Welcome to the Domain of Abstraction


Do we live in an era of change or in a changing era? How can one characterize the deep transformations that come with the accelerated insertion of artificial intelligence and new Information and Communication Technologies (ICTs) in our present society? Is it a question of a new stage in the industrial society or are we entering into a new era? “Global village”, “technotronic era”, “post-industrial society”, “information society” or “information age”, and “knowledge society” are just a few of the terms that have been coined in an attempt to identify and understand the extent of these changes. But while the debate proceeds in the theoretical sphere, reality races ahead and communication media select the terms that we are to use.

The bottom line is: whichever term we use, it will be a shortcut that allows us to reference a phenomenon – be that present or future -, without having to repeatedly describe it; however, the selected term in itself does not define content. Content emerges from usage within a specific social context, which in turn influences perceptions and expectations, since each term brings with it a past and a meaning (or meanings), with its respective ideological baggage.

Knowledge Society
Knowledge Society

It was therefore to be expected that any term used to designate the society in which we live, or to which we aspire, be the focal point of a dispute over meanings, backed by the varied opposing projects of society.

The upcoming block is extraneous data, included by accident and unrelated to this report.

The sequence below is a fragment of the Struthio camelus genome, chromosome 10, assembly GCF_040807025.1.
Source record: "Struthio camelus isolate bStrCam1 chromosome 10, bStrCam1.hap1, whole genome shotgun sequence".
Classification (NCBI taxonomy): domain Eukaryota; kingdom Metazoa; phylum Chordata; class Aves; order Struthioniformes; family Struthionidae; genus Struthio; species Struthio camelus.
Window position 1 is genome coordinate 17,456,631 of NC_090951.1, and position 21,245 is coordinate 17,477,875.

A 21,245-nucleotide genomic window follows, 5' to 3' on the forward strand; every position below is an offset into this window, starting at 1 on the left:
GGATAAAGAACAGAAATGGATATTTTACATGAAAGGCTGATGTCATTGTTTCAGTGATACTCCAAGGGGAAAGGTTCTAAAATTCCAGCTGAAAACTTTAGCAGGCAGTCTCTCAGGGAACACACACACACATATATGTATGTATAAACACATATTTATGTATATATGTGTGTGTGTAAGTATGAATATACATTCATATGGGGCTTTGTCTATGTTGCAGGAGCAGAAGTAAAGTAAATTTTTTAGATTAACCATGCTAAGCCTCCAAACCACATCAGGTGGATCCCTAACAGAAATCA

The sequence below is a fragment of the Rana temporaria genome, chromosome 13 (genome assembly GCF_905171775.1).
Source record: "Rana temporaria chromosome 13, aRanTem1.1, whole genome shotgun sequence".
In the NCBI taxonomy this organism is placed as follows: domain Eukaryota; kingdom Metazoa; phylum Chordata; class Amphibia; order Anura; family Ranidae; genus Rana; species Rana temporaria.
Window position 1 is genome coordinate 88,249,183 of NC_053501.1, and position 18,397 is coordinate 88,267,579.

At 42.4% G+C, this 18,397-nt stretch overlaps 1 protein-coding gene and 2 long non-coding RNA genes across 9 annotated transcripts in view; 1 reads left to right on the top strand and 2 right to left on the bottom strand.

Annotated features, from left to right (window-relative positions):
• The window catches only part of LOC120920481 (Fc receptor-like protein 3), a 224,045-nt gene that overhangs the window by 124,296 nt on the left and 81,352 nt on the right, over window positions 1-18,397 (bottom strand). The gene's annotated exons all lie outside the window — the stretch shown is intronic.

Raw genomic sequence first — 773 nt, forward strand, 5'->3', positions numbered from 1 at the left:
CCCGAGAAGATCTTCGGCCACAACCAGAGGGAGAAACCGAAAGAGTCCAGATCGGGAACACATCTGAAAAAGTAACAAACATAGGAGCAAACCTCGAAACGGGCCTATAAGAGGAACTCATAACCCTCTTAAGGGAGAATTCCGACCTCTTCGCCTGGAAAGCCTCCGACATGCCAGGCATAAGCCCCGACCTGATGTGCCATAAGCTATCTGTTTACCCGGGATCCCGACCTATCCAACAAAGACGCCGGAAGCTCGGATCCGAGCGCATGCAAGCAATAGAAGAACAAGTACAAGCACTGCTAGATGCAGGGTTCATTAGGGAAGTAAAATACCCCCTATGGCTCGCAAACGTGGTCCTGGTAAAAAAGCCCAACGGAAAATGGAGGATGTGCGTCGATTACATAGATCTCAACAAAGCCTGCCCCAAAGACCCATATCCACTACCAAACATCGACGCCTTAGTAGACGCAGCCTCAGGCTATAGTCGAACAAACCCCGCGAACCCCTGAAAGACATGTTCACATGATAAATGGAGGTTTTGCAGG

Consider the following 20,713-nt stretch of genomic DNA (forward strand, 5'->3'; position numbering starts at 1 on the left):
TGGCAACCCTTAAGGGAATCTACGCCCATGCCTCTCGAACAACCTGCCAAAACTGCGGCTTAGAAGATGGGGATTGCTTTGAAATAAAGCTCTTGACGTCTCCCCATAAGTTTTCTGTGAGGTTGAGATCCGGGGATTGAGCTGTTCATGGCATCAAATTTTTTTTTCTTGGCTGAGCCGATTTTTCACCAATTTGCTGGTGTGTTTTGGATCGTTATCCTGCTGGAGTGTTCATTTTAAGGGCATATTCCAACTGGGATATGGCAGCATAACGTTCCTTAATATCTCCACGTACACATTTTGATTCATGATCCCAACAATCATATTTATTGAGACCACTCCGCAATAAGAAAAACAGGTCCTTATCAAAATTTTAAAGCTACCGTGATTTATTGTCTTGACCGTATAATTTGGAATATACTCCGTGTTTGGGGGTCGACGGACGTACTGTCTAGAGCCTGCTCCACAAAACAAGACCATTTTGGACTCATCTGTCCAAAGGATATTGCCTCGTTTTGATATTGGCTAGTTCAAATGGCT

Within the benchmark of the World Summit on the Information Society (WSIS) there are two terms that have occupied the scenario: information society and knowledge society, with their respective variants. But, although the benchmark imposed usage of the former, from the beginning it caused disagreement and no single term has achieved a consensus.

Information society

In this past decade, the expression “information society” has without a doubt been confirmed as the hegemonic term, not because it necessarily expresses a theoretical clarity, but rather due to its “baptism” by the official policies of the more developed countries and the “crowning” that meant having a World Summit dedicated in its honor.

The term’s antecedents, however, date back from previous decades. In 1973, United States sociologist Daniel Bell introduced the notion “information society” in his book The Coming of Post-Industrial Society [1], where he formulates that the main axis of this society will be theoretical knowledge and warns that knowledge-based services will be transformed into the central structure of the new economy and of an information-led society, where ideologies will end up being superfluous.

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